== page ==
Can’t get a standard mortgage, one that conforms to Fannie Mae or Freddie Mac guidelines? Not to worry. You can consider alternative types of home financing. Some of these carry higher interest rates, because the person or institution loaning you the money feels that there is a higher risk involved. Higher risk equals higher interest rates and terms that are not as attractive. Here are some alternatives
Affordable housing loan-- An umbrella term used to cover various loan products targeted to first-time home buyers. Many states, counties and communities offer attractive mortgage programs to new buyers. Ask your real estate agent or mortgage loan officer about the programs and qualification guidelines.
Assumable loan-- An existing mortgage loan that can be “assumed” by another person. Most conventional loans are not assumable; government loans — Federal Housing Administration (FHA) or Veterans Administration (VA) loans — are typically assumable if the buyer qualifies.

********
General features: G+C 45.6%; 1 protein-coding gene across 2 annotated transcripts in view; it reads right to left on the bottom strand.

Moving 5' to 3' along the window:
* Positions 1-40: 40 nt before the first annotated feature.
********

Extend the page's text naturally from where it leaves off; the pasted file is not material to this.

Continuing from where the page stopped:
Installment sale, also called a land contract-- Usually a private agreement between a seller and buyer in which the title is not transferred until all payments have been made. These are more popular in slow housing markets. If you’re considering an installment sale make sure that a real estate attorney reviews all the contract details before you sign.
Carryback financing-- When a seller agrees to finance either the first or a second mortgage on the property. This might be attractive if you only qualify for 90 percent of the value of a home. Ask the seller if he will carry back or hold a 10 percent mortgage. In this arrangement, the seller basically assumes the role of a bank.
Purchase money mortgage-- Any loan used to purchase the real estate, also referred to as “real property,” which serves as collateral. This is another form of seller financing.